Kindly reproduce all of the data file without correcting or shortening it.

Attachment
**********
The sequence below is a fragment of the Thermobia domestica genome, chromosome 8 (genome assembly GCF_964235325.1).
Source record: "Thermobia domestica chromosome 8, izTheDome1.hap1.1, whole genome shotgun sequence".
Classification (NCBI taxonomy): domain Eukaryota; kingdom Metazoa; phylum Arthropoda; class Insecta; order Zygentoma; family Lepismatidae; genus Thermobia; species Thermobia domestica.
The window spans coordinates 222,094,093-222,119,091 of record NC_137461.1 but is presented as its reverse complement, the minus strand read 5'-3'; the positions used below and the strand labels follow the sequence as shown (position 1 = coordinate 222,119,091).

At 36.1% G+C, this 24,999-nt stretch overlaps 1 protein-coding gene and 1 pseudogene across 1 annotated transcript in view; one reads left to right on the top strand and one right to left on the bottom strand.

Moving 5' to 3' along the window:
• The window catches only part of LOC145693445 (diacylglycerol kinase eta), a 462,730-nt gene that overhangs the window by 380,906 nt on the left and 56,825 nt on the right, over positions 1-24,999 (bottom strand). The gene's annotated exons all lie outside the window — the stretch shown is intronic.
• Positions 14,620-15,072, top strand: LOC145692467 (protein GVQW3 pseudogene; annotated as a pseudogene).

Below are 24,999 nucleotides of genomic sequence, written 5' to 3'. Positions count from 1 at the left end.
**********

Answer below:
The sequence below is a fragment of the Thermobia domestica genome, chromosome 8 (genome assembly GCF_964235325.1).
Source record: "Thermobia domestica chromosome 8, izTheDome1.hap1.1, whole genome shotgun sequence".
Classification (NCBI taxonomy): domain Eukaryota; kingdom Metazoa; phylum Arthropoda; class Insecta; order Zygentoma; family Lepismatidae; genus Thermobia; species Thermobia domestica.
The window spans coordinates 222,094,093-222,119,091 of record NC_137461.1 but is presented as its reverse complement, the minus strand read 5'-3'; the positions used below and the strand labels follow the sequence as shown (position 1 = coordinate 222,119,091).

At 36.1% G+C, this 24,999-nt stretch overlaps 1 protein-coding gene and 1 pseudogene across 1 annotated transcript in view; one reads left to right on the top strand and one right to left on the bottom strand.

Moving 5' to 3' along the window:
• The window catches only part of LOC145693445 (diacylglycerol kinase eta), a 462,730-nt gene that overhangs the window by 380,906 nt on the left and 56,825 nt on the right, over positions 1-24,999 (bottom strand). The gene's annotated exons all lie outside the window — the stretch shown is intronic.
• Positions 14,620-15,072, top strand: LOC145692467 (protein GVQW3 pseudogene; annotated as a pseudogene).

Below are 24,999 nucleotides of genomic sequence, written 5' to 3'. Positions count from 1 at the left end.